Entrepreneur-turned-venture capitalist Vinod Khosla made big headlines almost six years ago when he wrote a blog post called “Do We Need Doctors or Algorithms?” In it, he said medicine needed to be reinvented and he predicted a new era in which artificial intelligence might replace most of the functions that doctors do now—and do it much better, leaving physicians free to concentrate on the human element of care.
It’s been quite a ride since then. Along the way, Khosla has invested in a range of startup companies—including several tackling radiology, cardiology, and mental health (see slide and list at bottom)—that are using data and artificial intelligence to reimagine healthcare, hopefully lowering costs, improving quality, and making the best care accessible to all. And almost exactly a year ago, in September 2016, he published a 110-page paper on the subject called “20-percent doctor included” & Dr. Algorithm: Speculations and musings of a technology optimist that spelled out his thoughts and speculations (not predictions) in far greater detail.
I recently visited with Khosla, one of the founders of Sun Microsystems, at the offices of Khosla Ventures in Menlo Park, CA, for a discussion on A.I. and healthcare and beyond, including a not totally optimistic picture of the future of work and jobs. “There’s no reason an oncologist should be a human being,” is one of the things Khosla told me. “There’s nothing that requires human judgment that machines don’t have a chance at doing much better,” and “People don’t need to work, for those who don’t want to” are a few others.
What follows is an edited transcript of our conversation.
Xconomy: I’m curious–what got you into A.I. in healthcare?
Vinod Khosla. Well, I’m always looking for where the large changes are, and where the large problems are. If you look at healthcare, we all know how big a problem it is—there’s no rocket science. Nobody had ever looked at unique, highly leveraged ways to change healthcare and how one would do healthcare if it started from scratch. Of course, it has to at some point fit back into the old healthcare system.
I originally looked at it to see if I could do some nonprofit efforts in India. And you couldn’t scale enough doctors. If you had unlimited budget, you couldn’t start enough medical schools and get enough professors to teach the number of students who in 10 years would [make] enough doctors. The math didn’t work.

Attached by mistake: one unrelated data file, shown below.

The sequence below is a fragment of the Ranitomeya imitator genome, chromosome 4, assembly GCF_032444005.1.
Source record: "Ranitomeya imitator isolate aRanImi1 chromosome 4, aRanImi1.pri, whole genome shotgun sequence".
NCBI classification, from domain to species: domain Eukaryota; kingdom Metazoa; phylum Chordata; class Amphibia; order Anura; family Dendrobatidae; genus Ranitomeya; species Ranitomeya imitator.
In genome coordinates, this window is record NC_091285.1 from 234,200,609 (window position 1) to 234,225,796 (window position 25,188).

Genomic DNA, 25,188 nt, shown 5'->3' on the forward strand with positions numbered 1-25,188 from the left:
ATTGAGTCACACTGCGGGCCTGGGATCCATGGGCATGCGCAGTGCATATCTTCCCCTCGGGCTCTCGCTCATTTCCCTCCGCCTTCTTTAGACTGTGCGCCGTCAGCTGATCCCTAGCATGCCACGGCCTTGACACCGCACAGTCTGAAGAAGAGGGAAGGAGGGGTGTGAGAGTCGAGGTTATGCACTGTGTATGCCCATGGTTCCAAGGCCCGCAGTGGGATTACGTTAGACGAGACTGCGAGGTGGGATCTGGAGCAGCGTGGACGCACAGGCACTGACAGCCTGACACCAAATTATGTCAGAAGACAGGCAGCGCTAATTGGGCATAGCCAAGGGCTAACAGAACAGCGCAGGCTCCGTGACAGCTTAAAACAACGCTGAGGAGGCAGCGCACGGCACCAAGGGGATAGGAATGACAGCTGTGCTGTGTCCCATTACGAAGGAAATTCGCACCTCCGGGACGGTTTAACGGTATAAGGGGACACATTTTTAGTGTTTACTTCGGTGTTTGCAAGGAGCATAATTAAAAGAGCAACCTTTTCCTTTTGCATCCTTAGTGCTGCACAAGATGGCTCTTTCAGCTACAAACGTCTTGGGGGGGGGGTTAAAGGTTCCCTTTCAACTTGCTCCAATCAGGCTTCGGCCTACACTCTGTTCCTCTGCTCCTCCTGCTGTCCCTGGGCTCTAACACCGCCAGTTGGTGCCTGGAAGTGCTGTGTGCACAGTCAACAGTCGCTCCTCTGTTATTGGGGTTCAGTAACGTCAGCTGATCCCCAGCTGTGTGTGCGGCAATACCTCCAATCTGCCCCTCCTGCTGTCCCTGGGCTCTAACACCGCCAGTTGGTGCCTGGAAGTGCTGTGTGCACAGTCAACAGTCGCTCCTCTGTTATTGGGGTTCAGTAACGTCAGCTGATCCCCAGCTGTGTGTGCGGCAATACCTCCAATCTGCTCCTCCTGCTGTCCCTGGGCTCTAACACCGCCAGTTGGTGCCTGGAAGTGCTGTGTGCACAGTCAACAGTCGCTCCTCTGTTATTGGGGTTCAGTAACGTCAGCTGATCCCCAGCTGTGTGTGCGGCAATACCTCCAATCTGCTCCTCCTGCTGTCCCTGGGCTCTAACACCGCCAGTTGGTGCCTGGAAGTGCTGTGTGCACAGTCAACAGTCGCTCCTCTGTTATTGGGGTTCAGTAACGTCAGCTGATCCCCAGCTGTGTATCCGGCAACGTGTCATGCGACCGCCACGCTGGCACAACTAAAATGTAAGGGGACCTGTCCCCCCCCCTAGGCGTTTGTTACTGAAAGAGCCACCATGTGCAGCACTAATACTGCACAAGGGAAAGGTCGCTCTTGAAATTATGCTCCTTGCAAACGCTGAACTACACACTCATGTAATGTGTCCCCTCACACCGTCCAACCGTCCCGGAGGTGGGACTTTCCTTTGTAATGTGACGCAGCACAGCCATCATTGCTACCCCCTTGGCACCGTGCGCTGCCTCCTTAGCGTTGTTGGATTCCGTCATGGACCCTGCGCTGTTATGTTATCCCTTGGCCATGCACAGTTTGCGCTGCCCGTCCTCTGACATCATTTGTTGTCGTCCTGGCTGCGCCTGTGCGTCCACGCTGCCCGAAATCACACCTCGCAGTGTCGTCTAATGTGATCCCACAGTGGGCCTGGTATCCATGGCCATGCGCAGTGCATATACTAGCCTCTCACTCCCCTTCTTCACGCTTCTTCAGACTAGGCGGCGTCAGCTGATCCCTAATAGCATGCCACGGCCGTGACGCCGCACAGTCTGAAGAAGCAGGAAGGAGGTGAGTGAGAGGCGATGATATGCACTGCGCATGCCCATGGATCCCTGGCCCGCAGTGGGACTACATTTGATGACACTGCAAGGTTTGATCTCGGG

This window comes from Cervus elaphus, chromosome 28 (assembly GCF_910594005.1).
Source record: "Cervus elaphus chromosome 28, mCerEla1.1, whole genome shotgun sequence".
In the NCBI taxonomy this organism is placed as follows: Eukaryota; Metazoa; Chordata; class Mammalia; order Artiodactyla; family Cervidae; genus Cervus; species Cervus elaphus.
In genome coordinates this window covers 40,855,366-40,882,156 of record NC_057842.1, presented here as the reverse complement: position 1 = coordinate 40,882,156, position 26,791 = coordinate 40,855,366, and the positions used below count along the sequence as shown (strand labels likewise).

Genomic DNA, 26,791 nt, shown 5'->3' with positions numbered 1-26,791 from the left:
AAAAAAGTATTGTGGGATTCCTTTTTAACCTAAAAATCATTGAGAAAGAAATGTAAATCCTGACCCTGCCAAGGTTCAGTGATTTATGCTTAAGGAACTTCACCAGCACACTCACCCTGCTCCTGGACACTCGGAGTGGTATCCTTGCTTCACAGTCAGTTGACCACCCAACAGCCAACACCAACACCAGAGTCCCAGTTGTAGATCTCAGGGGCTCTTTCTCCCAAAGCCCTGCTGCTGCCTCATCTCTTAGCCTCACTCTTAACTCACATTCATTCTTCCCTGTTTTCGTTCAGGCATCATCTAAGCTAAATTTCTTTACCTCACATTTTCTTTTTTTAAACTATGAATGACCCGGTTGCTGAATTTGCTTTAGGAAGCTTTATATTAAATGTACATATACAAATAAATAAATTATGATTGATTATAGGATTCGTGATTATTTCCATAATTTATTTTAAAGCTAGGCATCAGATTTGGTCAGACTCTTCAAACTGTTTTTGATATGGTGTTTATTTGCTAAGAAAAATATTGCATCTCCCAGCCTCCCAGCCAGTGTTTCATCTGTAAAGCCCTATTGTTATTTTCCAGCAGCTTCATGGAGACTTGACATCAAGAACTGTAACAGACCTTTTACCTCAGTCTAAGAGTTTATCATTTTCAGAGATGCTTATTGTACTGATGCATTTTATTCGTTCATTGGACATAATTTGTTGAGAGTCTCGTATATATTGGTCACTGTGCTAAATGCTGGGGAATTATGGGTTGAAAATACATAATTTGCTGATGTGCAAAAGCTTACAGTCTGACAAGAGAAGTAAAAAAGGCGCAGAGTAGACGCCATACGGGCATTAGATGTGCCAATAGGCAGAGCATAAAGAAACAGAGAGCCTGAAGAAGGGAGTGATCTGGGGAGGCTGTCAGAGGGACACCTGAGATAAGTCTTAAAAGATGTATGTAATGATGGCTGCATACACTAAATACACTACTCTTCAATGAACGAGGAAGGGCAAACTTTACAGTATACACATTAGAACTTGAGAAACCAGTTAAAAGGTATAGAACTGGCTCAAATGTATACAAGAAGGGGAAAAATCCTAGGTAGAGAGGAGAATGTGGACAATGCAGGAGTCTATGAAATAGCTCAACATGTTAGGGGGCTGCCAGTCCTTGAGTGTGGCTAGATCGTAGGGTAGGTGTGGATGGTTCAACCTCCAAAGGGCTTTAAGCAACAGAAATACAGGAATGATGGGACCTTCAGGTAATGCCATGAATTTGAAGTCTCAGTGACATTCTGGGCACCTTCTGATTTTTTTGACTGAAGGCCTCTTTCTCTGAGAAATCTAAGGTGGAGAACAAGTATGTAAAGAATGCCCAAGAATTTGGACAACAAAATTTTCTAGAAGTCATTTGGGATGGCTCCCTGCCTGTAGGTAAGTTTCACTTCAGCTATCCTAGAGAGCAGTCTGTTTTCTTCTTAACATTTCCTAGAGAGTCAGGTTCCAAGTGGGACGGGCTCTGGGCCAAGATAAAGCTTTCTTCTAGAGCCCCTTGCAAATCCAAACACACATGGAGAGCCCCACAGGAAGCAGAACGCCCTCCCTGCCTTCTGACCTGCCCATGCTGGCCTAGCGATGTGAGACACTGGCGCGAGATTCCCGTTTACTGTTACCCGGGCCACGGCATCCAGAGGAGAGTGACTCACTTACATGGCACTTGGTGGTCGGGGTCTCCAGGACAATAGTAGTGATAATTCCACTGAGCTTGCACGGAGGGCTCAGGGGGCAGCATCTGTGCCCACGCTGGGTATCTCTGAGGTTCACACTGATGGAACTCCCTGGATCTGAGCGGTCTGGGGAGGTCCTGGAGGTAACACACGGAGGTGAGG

Then in January 2012, I wrote a piece called Do We Need Doctors or Algorithms?
X: That got a lot of attention.
VK: That was in TechCrunch. I didn’t intend to write it. I was skiing for two weeks [in Deer Valley, near Park City, UT], and the day before Christmas, I tore my ACL skiing. It’s a bummer when you’re planning on skiing and you have to stay in bed. I did an MRI and I took it to three different docs, and they recommended three different things. I said, ‘This is stupid. There’s one right answer.’ And when I talked to them about probability, they didn’t understand probability. And these are really good docs. The U.S. ski team is based in Deer Valley so they’re the best docs, and they see probably hundreds, if not thousands, of patients every season. So I was in bed, I was dealing with different opinions, and I’d been thinking about the India problem—looking at scaling medicine. That’s when I wrote that blog. Came from my frustration with the inconsistency of advice.
And frankly, there’s two types of advice in medicine, one that doesn’t matter. If you’ve got the flu, it doesn’t matter what advice you get—you’ll get better in the same timeframe. You might feel a little better if they give you Advil, a little worse if they don’t. And then when it really matters, you get a lot of opinions, but no science.
There’s a number in medicine that almost no doctor knows, but it’s well-established. It’s called NNT. You probably never heard of it. It’s amazing. [Editor’s note: NNT is Number Needed to Treat to avoid or prevent one additional bad result.] That’s the real number that matters. NNT is an incredibly important number that few doctors are aware of.
Look, medicine is better than it has ever been, and every year it’s improving. But it’s still the practice of medicine. It’s not a science. If it was a science, for any given patient you’d always have the same answer no matter who you ask, even if it is a probability distribution of outcomes. So my goal became to change the practice of medicine, which is pretty damn good, into the science of medicine. And the science of medicine needs science—and it can take a good system and make it much better.
X: I can guess where artificial intelligence figures into this, but please take us through your thinking.
VK: We don’t even measure the stuff that doctors can’t directly understand. We’re starting to run into this a little bit because in genomics, you might get a thousand data points, and no doctor can look at a thousand data points. And so in the past we didn’t measure anything humans couldn’t consume, which meant they can at best look at a few numbers. We should have thousands of numbers per patient, per episode.
So my approach was to look at how we reinvent medicine if … Next Page »